We offer bible teaching and training to our children in a way they enjoy and understand. When you skip church or leave them home or schedule them for Sunday morning sports you do them and yourself an injustice!

 

The bible says, “Start children off on the way they should go, and even when they are old they will not turn from it.” (Prov. 22.6 NIV) God told His people to impress His commandments “on your children. Talk about them when you sit at home and when you walk along the road, when you lie down and when you get up.” (Deut. 6.10 NIV)

 

We complain that they have taken the bible out of our schools. Well have we have taken the bible out of our homes and the kids out of our church!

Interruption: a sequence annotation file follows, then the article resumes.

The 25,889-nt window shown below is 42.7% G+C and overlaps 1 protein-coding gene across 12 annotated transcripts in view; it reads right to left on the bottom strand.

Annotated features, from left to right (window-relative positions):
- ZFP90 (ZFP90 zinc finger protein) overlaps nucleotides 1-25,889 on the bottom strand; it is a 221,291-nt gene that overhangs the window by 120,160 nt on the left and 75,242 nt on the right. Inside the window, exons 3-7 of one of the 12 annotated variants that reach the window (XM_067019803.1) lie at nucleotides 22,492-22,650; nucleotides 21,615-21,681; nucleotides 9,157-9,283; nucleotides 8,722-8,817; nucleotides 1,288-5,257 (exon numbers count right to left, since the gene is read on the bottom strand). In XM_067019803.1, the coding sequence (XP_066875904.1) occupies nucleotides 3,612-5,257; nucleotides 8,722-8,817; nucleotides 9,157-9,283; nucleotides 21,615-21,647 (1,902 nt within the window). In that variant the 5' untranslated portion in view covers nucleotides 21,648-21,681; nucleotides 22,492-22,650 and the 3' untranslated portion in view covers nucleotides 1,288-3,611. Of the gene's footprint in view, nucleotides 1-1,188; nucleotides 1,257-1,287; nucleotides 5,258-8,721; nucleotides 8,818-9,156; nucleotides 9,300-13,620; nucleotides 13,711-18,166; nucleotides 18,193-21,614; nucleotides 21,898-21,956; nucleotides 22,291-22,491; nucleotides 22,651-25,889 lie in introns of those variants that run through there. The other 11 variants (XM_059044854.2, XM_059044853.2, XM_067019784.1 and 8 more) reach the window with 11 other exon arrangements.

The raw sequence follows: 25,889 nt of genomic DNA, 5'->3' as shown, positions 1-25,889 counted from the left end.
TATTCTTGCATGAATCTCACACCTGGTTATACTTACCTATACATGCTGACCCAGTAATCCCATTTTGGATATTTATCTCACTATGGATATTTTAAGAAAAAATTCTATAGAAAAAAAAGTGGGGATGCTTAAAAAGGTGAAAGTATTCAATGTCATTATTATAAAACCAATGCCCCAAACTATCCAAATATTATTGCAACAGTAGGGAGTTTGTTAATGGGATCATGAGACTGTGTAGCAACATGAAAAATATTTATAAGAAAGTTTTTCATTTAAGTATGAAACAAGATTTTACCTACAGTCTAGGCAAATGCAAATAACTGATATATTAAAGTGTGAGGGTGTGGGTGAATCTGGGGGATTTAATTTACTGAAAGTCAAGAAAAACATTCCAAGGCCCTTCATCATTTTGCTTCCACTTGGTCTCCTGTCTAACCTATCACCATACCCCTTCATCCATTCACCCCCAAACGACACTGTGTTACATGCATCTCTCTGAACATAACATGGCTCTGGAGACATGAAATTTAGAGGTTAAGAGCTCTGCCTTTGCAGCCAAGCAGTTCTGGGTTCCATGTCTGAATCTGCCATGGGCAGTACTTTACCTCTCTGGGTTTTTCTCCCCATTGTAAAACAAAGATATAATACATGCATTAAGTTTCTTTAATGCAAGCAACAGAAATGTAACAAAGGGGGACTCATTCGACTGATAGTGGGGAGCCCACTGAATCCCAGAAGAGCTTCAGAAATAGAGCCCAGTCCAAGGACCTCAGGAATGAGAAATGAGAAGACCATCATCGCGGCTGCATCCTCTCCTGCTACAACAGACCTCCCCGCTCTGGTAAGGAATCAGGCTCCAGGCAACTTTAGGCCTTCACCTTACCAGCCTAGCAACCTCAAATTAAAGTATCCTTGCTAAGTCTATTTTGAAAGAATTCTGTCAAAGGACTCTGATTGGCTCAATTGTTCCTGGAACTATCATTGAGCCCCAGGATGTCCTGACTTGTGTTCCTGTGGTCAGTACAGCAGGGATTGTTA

They all stood at attention listening to the reading of the law from daybreak to noon. Many of them had never seen or heard the five books of Moses before. It was all, new—much like the bible is to many in our culture. Every generation needs the Word in a way they understand.

 

As Ezra opened the book from the high platform, the people stood to their feet. There was an amazing sense of awe and respect. This was their Holy Book! We now have 66 chapters. Do you respect it enough to read it, study it and listen to preaching and teaching from it on a regular basis?

 

We have been in this incredible book of Nehemiah now for eight weeks. How many weeks have you been here? Are you getting consistent exposure to the truth? I’m not reproving you. I’m just asking questions.

 

“All Scripture is God-breathed and is useful for teaching, rebuking, correcting and training in righteousness,so that the servant of God may be thoroughly equipped (built) for every good work.” (2 Tim. 3.16-17)